You are faced with several options.  Which of the three islands?  how long in each?  By a boat excursion or on my own?  Should I pre-purchase boat tickets?  Of course we are all different, and we all travel differently, but this plan worked wonders for us.

The boat excursions sounded like a fun, stress free way of visiting the islands.  But the more I looked into this, exploring the islands on our own sounded superior in many levels.  The islands are just too beautiful for a quick timed stop.  We opted to visit Favignana and Levanzo.

First order of business, purchase the tickets at Liberty Lines in advance.  Recently two companies merged to make this purchase a lot more convenient, and tickets do sell out sometimes.  Arrive at the port, present your vouchers, and you get your tickets.  They ask you to pick up your tickets 30 minutes prior, but I dont think its a hard rule.  We opted for the 8:30 boat from Trapani to Favignana (30 mins), 14:00 From Favignana to Levanzo (10 mins), and 17:00 from Levanzo to Trapani (45 mins through Favignana).  The one caution:  When taking the ferry from Favignana to Levanzo, once  you arrive, you may naturally feel like waiting for some green light, or someone to tell you you may leave.  That will not come.  You need to get up and leave, otherwise, you leave with the rest of the passengers to Trapani.  You may be the only one getting off.  Get off!


Five hours in Favignana, and three hours in Levanzo seemed about right.  In Favignana, the closest and most visited island, biking is king.  Rent bikes and explore.  And by explore I mean make sure to make it to the stunning Cala Rossa.  Or you can try to hire a taxi as we did, and for about 60 euros, give you a tour of the island, drop you off at Cala Rossa, and pick you up at a designated time.  We spent 90 minutes which felt about right, maybe another 30 would have been perfect.  He took us to see other beaches, coves and a very curious Cave Bianche Hotel, essentially a resort inside a giant hole.  Other than that you can visit the beach near the port (walk right), The Tonnara (tuna factory), and the charming little town where you can grab a bite.

On Levanzo, you have Egadi’s biggest, and most important attraction, the cave paintings of Grotta del Genovese.  You can try to schedule it in advance or just ask for some info at the bar, or the popup info desk (just a girl greets and helps new arrivals) when you arrive.  We opted against doing it, and instead take the 20 or so minute trek to the Cala Minnula.  This is another rocky cove with crystal clear water and the added bonus of a forest and picnic tables right there.  Just walk right (there’s only one way), until you see the sign at about the half way point.  The other big attraction in Levanzo is the picturesque little village you’ll see as soon as you get off the boat.  In a way, with only 400 inhabitants, and no hotels, this is the more memorable island.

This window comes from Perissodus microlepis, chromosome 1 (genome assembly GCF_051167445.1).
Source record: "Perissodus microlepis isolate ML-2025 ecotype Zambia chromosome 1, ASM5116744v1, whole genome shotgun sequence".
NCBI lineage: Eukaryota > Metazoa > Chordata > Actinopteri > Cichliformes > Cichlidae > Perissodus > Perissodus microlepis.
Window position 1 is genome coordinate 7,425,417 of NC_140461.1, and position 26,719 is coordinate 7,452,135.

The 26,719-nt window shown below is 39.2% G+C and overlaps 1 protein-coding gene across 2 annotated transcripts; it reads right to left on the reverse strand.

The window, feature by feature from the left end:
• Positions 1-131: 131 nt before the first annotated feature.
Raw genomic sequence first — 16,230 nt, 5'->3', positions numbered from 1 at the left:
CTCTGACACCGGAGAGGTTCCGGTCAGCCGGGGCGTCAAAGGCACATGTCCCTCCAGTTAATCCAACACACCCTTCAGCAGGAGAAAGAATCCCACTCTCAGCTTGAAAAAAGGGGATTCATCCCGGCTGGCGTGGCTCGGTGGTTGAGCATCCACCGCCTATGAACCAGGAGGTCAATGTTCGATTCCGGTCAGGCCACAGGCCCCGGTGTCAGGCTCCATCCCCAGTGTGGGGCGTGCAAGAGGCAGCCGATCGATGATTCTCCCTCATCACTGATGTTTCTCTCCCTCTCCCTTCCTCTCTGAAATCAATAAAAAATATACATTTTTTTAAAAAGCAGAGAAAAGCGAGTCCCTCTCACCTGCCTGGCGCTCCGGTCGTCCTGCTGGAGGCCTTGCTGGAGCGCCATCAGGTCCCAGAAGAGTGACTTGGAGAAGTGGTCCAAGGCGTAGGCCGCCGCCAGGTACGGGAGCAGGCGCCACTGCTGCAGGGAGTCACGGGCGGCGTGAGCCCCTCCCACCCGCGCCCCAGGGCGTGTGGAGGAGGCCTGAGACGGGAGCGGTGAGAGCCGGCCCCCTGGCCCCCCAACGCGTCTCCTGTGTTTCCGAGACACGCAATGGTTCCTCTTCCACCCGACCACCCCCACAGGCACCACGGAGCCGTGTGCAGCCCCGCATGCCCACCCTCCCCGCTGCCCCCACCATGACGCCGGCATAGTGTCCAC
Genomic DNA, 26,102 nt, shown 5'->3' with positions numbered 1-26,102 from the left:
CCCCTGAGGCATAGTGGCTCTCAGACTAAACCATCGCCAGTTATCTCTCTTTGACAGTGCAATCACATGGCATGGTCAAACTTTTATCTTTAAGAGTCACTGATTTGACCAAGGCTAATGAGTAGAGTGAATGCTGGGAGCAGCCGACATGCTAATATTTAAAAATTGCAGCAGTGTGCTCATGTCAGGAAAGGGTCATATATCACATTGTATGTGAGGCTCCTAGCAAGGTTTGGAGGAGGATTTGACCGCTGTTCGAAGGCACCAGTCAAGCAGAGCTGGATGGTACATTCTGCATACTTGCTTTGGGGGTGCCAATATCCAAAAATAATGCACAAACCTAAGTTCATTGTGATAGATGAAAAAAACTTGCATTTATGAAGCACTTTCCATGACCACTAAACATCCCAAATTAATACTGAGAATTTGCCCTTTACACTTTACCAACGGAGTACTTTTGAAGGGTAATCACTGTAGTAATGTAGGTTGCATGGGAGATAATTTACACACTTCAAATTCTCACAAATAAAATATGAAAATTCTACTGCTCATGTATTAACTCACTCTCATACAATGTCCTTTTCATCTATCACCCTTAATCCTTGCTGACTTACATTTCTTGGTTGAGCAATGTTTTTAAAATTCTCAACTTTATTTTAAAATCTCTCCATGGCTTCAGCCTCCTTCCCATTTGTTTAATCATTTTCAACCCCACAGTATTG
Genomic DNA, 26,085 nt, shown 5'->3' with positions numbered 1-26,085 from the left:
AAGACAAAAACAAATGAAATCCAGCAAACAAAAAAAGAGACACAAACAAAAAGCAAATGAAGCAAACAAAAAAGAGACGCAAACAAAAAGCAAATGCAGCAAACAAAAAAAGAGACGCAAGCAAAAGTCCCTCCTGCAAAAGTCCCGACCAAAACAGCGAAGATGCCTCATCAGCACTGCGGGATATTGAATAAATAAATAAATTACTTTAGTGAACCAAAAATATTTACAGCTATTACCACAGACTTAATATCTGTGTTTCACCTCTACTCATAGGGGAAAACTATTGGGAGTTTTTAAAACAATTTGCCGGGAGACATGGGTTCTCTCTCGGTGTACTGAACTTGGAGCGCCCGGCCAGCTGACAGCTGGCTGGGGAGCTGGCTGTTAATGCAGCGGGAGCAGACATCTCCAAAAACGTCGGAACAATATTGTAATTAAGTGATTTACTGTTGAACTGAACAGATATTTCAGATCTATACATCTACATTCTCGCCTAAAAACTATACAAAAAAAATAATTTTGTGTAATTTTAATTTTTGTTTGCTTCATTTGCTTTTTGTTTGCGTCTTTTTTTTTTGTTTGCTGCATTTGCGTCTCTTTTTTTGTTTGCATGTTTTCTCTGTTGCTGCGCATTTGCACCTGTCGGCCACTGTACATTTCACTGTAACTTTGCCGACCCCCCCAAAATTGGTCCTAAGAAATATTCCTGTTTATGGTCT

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Categories: Sicily | Tags: , , , , , | 2 Comments

Provo Random

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Categories: Turks and Caicos | Tags: , , , | 3 Comments

This is Anguilla

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Categories: Anguilla | Tags: , , | 13 Comments

Lazy Post – California’s Route 1

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Categories: California | Tags: , , , | 1 Comment

Village Halloween Parade Confirms it

IMG_7510We are doomed.  Doomed I tell ya.  A disturbing trend I noticed as of late is the amount of women walking around looking at their cell phones.  Its not so much a male thing, and not so new, but its getting worse and worse.  They cross the street while texting, use it in restaurants, friends, family included.  But this was the most bizarre.  Perhaps the most fun parade in NY, saw so many parade participants staring at the phones instead of the crowd.  There were plenty of fun ones that acted their costume, don’t get me wrong, but those fixed to their phones were as noticeable.  Its only the most unboring thing one can do anywhere.

Anyway, it was still a blast.  Here are some pictures from the parade.  Oh, note to future self. Don’t have a full meal before the parade.  Reserve a spot along the route at around 6 instead.  And hope you have more hair and better looking, tho I cant see how both can be possible…

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Categories: New York City | Tags: , , | 2 Comments

Lazy Post – Random San Francisco